Ukrainian Activist and Pop-Star Ruslana Lyzhychko at CSIS


Ruslana spoke at CSIS on September 10

Who is she?

Ruslana became a prominent figure in the Euromaidan movement through her nightly performances on the front lines of the protests. She currently leads efforts to support internally displaced persons from Crimea and the Donbas and performs for Ukrainian troops in Eastern Ukraine. In January 2014, Ruslana testified at the European Union’s European Economic and Social Committee (EESC), which contributed to a resolution in support of Ukrainian civil society. Ruslana has traveled throughout Europe to increase international support and awareness of events in Ukraine. She previously served as a Member of Parliament for the Our Ukraine party from 2006-2007 and was actively engaged in the 2004 Orange Revolution.

Ruslana has won several awards in recognition of her leadership and bravery, including the Secretary of State’s International Women of Courage Award and the Atlantic Council’s 2014 Distinguished Humanitarian Leadership Award. Ruslana was also named Forbes Magazine’s one of the 10 most influential women in 2013, the UNICEF Goodwill Ambassador in Ukraine to combat human trafficking, and the Winner of the 2004 Eurovision Song Contest with her song, “Wild Dances.” On September 9, 2014 Ruslana received the International Republican Institute’s Freedom Award, established in 1995 to honor individuals who have worked to advance freedom and democracy.

What were some highlights from the event, and how can we move forward?

Ruslana addressed the need for energy independence from Russia– Ukraine imported nearly 50% of its gas from Russia in 2013, which presents a key strategic challenge in the current conflict. As Ukraine struggles regain stability and order, Russia wields the ability to cut off the country’s gas supply (it did just that in both 2006 and 2009).   Ukraine’s current energy dependence provides Moscow a lever of influence to affect the social, economic, and political circumstance in Ukraine.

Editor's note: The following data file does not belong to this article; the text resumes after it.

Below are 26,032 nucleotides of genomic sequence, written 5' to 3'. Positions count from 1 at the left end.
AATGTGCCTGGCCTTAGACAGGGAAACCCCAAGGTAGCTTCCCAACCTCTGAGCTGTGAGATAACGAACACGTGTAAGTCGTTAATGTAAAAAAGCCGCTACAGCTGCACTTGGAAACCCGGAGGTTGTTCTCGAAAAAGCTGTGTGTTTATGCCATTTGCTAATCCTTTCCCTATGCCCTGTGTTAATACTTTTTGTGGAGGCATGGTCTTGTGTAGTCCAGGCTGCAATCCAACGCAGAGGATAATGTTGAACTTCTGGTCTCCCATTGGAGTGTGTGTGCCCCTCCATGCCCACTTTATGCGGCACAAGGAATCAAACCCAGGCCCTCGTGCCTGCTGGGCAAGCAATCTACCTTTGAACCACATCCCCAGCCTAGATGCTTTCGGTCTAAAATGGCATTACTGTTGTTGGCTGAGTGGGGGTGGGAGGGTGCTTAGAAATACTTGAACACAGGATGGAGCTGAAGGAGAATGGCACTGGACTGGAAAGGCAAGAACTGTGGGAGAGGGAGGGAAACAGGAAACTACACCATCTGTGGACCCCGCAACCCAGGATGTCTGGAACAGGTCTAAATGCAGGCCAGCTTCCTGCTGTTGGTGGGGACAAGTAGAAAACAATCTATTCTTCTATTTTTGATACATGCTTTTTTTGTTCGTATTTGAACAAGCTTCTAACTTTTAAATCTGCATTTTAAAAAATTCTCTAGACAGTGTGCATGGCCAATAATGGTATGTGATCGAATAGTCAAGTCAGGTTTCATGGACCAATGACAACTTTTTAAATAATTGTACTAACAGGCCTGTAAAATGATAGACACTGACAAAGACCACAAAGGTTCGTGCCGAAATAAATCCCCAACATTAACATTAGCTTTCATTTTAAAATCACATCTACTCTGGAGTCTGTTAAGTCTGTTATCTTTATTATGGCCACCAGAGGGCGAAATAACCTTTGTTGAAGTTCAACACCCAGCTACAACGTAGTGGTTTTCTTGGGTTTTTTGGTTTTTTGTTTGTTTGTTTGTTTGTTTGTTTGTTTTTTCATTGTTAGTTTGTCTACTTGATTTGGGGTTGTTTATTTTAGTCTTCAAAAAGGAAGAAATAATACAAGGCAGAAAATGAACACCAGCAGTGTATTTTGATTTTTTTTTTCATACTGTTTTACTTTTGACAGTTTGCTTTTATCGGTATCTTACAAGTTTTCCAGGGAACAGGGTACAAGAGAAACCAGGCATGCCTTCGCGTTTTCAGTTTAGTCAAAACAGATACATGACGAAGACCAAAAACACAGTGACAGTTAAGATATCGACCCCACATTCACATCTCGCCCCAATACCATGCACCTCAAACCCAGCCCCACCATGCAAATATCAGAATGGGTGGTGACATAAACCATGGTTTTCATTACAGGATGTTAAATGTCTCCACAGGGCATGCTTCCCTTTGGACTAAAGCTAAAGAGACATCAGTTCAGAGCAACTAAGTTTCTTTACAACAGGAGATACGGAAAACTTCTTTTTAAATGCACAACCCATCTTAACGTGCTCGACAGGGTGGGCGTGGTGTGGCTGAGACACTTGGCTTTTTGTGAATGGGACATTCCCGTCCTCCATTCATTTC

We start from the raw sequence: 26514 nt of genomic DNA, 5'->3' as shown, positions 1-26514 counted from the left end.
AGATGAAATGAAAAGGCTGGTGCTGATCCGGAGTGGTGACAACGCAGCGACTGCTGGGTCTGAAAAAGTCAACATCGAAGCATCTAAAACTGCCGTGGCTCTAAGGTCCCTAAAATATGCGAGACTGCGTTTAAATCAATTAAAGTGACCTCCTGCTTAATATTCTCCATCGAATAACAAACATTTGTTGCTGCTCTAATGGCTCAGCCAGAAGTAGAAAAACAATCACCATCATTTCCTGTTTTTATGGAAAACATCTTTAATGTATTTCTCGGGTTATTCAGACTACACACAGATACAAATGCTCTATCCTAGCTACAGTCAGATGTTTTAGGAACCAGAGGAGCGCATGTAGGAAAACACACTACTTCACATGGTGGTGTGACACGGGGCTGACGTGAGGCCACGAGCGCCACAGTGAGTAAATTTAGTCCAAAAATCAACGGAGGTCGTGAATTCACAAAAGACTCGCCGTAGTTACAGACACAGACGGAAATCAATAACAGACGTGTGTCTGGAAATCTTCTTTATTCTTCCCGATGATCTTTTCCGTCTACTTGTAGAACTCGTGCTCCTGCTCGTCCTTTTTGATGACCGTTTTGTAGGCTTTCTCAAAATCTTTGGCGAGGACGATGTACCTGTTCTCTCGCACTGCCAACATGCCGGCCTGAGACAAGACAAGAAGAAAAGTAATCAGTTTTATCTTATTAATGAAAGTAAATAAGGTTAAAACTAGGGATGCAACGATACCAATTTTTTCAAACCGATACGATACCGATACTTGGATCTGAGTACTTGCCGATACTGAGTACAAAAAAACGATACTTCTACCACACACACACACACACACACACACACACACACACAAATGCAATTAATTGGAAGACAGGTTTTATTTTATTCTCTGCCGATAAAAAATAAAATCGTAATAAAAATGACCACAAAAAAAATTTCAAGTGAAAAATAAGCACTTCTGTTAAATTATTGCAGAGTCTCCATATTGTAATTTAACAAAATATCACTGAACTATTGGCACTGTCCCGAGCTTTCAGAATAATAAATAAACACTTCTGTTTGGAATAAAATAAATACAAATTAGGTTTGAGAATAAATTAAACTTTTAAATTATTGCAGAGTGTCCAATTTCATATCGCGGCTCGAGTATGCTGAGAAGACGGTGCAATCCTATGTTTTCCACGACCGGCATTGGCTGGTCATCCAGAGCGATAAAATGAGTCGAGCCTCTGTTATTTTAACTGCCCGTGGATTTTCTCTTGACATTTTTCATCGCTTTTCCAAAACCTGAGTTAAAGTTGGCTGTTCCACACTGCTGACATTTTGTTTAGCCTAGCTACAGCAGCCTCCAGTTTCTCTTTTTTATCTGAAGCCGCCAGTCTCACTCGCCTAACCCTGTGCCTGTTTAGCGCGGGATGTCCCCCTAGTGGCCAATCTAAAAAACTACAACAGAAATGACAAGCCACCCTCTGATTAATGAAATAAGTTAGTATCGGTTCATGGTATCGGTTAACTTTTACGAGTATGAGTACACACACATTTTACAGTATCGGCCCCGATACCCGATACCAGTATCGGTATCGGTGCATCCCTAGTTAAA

Ruslana also acknowledged the role mass media has played in driving forward the conflict in Ukraine.  Russian media has used fear and misinformation to influence domestic national opinion, but has also withheld or obscured information that contradicts the Moscow constructed narrative of the conflict. Lack of access to the MH-17 crash site provides a high profile example of Russian obstructionism and manipulation of information.

In addition, Ruslana called for increased partnership and cultural exchange. She said that western nations are “strong and free enough” to help stop the conflict in Ukraine, but it is important to make sure that policies and assistance align with the needs of those affected by the conflict. Ruslana emphasized that constructive engagement requires listening to the accounts of people on the ground, either by visiting them or providing them a platform to speak in Western nations.

Above all, Ruslana delivered an inspiring and repeated call for peace and unity. Despite the complex and dangerous conflict gripping her country, she remains hopeful and inspirational. She explained that ultimately Ukrainians and Russians want peace, and beseeched the international community to help propagate this understanding.

If you missed the event, you can watch the video here.

Photo courtesy of Daniel Kruczynski via Flickr photostream

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